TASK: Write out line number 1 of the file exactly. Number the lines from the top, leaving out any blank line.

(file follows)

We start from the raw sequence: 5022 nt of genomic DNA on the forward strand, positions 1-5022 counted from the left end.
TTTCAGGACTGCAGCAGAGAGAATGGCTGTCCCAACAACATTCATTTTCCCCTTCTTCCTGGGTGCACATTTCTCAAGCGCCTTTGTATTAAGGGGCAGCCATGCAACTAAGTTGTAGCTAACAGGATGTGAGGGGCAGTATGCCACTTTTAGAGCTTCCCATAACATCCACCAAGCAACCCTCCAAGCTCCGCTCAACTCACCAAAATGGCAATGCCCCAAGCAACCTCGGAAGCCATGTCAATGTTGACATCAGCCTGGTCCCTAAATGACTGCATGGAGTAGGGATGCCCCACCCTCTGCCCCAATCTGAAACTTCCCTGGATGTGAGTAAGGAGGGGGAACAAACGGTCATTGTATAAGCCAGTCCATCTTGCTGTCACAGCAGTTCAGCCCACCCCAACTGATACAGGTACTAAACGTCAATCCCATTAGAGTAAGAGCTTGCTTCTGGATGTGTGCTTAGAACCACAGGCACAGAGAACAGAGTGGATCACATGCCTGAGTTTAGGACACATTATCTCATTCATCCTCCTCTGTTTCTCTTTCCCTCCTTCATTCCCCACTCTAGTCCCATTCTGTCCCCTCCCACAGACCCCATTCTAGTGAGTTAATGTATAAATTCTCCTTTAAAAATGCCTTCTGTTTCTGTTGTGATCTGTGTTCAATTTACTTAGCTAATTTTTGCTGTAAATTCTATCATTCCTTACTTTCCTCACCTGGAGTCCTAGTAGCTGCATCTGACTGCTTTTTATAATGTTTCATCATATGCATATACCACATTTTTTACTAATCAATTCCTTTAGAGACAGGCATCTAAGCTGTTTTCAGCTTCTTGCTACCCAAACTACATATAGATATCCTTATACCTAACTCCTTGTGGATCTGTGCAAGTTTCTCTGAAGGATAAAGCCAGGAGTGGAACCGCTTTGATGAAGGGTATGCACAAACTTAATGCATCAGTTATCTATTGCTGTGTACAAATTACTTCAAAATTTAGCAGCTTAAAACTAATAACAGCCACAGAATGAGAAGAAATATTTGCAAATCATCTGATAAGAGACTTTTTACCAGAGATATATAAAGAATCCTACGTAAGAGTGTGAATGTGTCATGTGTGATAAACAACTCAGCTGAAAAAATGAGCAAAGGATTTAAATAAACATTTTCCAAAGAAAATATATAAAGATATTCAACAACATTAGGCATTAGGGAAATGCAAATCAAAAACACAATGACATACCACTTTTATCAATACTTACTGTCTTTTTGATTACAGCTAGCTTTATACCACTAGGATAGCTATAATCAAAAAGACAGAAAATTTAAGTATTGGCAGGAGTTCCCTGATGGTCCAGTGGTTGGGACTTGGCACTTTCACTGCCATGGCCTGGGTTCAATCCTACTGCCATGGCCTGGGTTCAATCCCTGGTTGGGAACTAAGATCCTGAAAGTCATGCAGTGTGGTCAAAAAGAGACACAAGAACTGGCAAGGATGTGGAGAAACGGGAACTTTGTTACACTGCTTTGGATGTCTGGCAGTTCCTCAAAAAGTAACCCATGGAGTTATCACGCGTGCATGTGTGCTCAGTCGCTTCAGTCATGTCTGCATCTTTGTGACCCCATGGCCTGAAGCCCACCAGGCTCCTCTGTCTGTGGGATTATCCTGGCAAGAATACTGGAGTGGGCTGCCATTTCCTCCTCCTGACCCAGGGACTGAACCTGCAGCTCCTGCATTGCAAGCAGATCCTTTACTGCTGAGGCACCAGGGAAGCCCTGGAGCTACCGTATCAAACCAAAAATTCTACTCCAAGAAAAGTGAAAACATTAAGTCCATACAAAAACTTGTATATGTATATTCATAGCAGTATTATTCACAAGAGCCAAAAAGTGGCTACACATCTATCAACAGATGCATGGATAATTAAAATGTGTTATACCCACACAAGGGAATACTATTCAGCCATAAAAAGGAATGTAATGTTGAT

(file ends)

We start from the raw sequence: 5022 nt of genomic DNA on the forward strand, positions 1-5022 counted from the left end.